Foot Care and Heel Cracks

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Most people usually assume that the feet of barefooters are all “calloused”. However, the word the kind of “callous” that people think of is a localized thickened area of the skin, like a corn. Since corns are formed by the rubbing on the foot by the inside of a shoe, barefoot people don’t get those. What they do often get is a general broad thickening of the entire sole. This is the natural reaction of the glabrous skin there and it is how we evolved.

While barefooters are not subject to many of the foot maladies of the shod (like corns), they do get things like heel cracks. While one might suspect that heel cracks are a result of the thickening of the skin on the bottom of the foot, that surely cannot be the whole answer, since there are many, many shod people who get heel cracks. In fact, there is a whole industry and a plethora of products for heel cracks, and I guarantee they are not all being sold to barefooters.

Barefooters do have a lot of experience with keeping their feet in strong and supple condition, so we can offer a bit of advice regarding skin creams. One of the products that we particularly like is Neutrogena’s Norwegian Formula™ Hand Cream. Don’t let the “Hand” in the name fool you; it works just fine on feet. This product goes on quite thick and can take quite a while to get absorbed. It mainly contains glycerin as its moisturizer.

But members of the Society for Barefoot Living have found what we think is an even better skin moisturizer: lotions containing urea. Urea seems to allow the skin to retain its moisture better. Thus, one of the products we think does a superior job is Flexitol Heel Balm. It contains 25% urea. It’s not as messy as the Neutrogena when it goes on, and it leaves the thickened skin on the sole feeling like fine leather. It also does a very good job preventing cracks. Gold Bond Foot Cream is another product that contains urea (though I haven’t been able to find out what percent).

It’s really quite amazing what a positive difference the addition of urea makes.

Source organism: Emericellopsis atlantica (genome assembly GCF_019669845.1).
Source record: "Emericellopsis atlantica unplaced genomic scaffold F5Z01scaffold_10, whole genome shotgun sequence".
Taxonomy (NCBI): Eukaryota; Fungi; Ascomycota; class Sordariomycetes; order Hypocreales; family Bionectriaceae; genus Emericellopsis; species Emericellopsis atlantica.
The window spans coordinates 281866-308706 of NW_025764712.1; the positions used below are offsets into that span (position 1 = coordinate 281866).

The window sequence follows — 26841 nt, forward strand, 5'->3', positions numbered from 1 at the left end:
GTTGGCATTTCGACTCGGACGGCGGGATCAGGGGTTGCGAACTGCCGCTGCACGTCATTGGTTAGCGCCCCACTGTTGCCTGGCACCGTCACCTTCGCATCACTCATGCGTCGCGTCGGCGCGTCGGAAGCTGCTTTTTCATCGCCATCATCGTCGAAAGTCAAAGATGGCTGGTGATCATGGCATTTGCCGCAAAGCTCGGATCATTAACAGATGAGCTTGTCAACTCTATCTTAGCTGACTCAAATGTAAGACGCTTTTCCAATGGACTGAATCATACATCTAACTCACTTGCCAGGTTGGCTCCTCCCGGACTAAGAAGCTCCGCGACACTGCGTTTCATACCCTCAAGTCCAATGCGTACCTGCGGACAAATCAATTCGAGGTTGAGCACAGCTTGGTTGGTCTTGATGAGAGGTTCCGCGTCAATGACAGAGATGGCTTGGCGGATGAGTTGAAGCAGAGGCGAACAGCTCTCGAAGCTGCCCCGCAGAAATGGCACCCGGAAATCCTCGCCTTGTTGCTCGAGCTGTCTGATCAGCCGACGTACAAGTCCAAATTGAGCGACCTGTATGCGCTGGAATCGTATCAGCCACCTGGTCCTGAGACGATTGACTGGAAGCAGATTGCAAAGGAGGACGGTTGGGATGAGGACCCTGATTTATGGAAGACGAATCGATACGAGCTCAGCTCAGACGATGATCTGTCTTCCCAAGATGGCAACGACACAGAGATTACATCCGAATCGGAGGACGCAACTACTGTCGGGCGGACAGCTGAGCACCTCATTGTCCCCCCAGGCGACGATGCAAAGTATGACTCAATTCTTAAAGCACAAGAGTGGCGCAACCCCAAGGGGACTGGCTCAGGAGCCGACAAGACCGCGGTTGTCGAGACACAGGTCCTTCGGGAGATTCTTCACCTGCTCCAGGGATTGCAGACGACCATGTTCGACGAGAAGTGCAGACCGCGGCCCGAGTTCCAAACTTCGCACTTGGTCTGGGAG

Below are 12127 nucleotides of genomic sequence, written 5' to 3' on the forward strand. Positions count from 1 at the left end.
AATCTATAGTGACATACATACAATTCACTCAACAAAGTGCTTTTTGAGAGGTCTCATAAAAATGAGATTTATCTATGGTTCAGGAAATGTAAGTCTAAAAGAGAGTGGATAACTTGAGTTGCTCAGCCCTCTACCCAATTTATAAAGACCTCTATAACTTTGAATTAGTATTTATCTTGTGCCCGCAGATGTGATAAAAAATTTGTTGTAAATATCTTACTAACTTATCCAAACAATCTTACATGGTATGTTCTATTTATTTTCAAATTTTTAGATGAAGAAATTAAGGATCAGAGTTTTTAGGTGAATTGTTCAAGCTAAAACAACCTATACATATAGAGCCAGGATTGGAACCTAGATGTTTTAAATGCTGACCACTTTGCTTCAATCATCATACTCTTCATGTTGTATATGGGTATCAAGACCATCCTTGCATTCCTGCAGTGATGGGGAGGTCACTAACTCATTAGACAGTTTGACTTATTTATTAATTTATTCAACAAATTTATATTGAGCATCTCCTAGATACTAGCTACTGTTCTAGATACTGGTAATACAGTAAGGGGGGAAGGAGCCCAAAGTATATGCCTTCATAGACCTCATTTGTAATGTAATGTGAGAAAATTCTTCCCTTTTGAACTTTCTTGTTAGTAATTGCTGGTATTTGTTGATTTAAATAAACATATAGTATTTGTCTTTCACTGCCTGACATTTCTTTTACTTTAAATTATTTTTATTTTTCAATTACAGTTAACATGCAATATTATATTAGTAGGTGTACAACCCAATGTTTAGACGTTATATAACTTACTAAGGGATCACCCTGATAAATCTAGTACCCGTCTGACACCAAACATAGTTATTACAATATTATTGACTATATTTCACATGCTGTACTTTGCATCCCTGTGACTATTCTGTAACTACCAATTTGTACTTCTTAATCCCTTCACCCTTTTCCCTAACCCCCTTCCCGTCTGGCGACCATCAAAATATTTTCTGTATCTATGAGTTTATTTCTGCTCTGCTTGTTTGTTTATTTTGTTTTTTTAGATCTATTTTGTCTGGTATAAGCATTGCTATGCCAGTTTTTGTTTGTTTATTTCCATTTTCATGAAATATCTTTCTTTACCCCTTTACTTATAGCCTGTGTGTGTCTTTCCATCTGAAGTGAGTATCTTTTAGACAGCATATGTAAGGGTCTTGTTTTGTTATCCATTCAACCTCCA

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6 Responses to “Foot Care and Heel Cracks”

  1. j Says:

    Hmm, urea, I’ll keep that in mind! I don’t get heel cracks but I get dry skin in other places in winter.
    Just my 2 cents on creams and stuff: The lotion I’ve found most moisturizing is Body Butter from the Body Shop. It is veeeery thick and creamy and is amazing on dry spots and rashes that other lotions fail completely on. I just checked it and it doesn’t have urea. I don’t know how well it does on heel cracks but I’d trust it to do pretty well.

  2. Cassandra Says:

    I get heel cracks and I just apply any shortening or hydrogenated vegetable oil after washing the feet clean on dry and cracked areas of the feet. After applying a thick coat of shortening on the feet, I wear a pair of thick socks. Leaving this application overnight can surely provide positive results in few days. It works for me.

  3. Lydia Adams Says:

    Cocoa butter also works great on cracked, dry skin, as does a petroleum jelly product like Vaseline. I don’t really recommend Crisco for skin care however. It may work well Cassandra but it’s not meant to be exposed to air like that and could lead to bacteria growth-not to mention it could attract bugs!

  4. Todd Says:

    You mention Urea as being a useful ingredient. Well, distasteful as it may sound (barefooting all sounds distasteful to most when they first hear it!), urine is an utterly miraculous healing liquid. I’ve been using it for years for every conceivable skin ailment (which are few and far between) and couldn’t recommend it more highly. Its free, utterly sterile when fresh, and can benefit almost any condition known to man. The first year I used urine as a sunscreen was the first year I never had a painful sunburn. (I’m middle aged and love the sun hitting the beach every summer.) It even works very well as a contact lens rinse! Google “Urine Therapy” to learn about the oldest and most effective treatment for modern ailments ever discovered. Remember that ignorance tears down things it doesn’t understand or has never tried. The same thing occurs with barefooters. Its hard for people to wrap their minds around a concept that seems rather foreign and illogical at first. Over 2500 ingredients identified in urine. If it tastes bad, you’re eating garbage. Clean up your diet and see the difference. And yes, I use it internally as well. People fast on it for weeks at a time – nothing but urine and water. The claims of healing for this regime are nothing short of astonishing. Remember: nobody can sell it so the motivation to lie is negligible.

  5. Lighting Fixture : Says:

    a good skin care regimen always employ natural moisturizers and topical vitamins ”

  6. Ionization Smoke Detector Says:

    skin care should be supported with a good rest and of course very good nutritional supplements `”*

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